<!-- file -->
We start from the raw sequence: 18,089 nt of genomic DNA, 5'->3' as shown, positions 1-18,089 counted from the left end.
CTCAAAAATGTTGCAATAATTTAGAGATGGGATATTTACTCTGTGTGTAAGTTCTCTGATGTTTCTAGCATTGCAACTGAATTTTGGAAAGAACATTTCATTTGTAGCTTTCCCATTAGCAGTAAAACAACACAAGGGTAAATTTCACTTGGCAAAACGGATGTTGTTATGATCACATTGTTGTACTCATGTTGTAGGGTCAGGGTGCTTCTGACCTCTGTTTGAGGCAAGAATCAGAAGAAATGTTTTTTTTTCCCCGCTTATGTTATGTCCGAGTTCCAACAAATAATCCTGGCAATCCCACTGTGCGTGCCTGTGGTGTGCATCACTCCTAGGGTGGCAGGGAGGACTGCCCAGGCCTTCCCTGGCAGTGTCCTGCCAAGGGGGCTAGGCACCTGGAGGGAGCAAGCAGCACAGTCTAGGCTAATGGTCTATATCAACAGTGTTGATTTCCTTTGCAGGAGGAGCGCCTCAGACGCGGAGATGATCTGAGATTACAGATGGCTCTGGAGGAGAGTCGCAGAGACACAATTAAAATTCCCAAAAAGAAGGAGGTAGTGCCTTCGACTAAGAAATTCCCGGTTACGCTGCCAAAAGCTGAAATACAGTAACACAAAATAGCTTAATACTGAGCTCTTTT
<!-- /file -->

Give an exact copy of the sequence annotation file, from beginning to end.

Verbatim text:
We start from the raw sequence: 18,089 nt of genomic DNA, 5'->3' as shown, positions 1-18,089 counted from the left end.
CTCAAAAATGTTGCAATAATTTAGAGATGGGATATTTACTCTGTGTGTAAGTTCTCTGATGTTTCTAGCATTGCAACTGAATTTTGGAAAGAACATTTCATTTGTAGCTTTCCCATTAGCAGTAAAACAACACAAGGGTAAATTTCACTTGGCAAAACGGATGTTGTTATGATCACATTGTTGTACTCATGTTGTAGGGTCAGGGTGCTTCTGACCTCTGTTTGAGGCAAGAATCAGAAGAAATGTTTTTTTTTCCCCGCTTATGTTATGTCCGAGTTCCAACAAATAATCCTGGCAATCCCACTGTGCGTGCCTGTGGTGTGCATCACTCCTAGGGTGGCAGGGAGGACTGCCCAGGCCTTCCCTGGCAGTGTCCTGCCAAGGGGGCTAGGCACCTGGAGGGAGCAAGCAGCACAGTCTAGGCTAATGGTCTATATCAACAGTGTTGATTTCCTTTGCAGGAGGAGCGCCTCAGACGCGGAGATGATCTGAGATTACAGATGGCTCTGGAGGAGAGTCGCAGAGACACAATTAAAATTCCCAAAAAGAAGGAGGTAGTGCCTTCGACTAAGAAATTCCCGGTTACGCTGCCAAAAGCTGAAATACAGTAACACAAAATAGCTTAATACTGAGCTCTTTT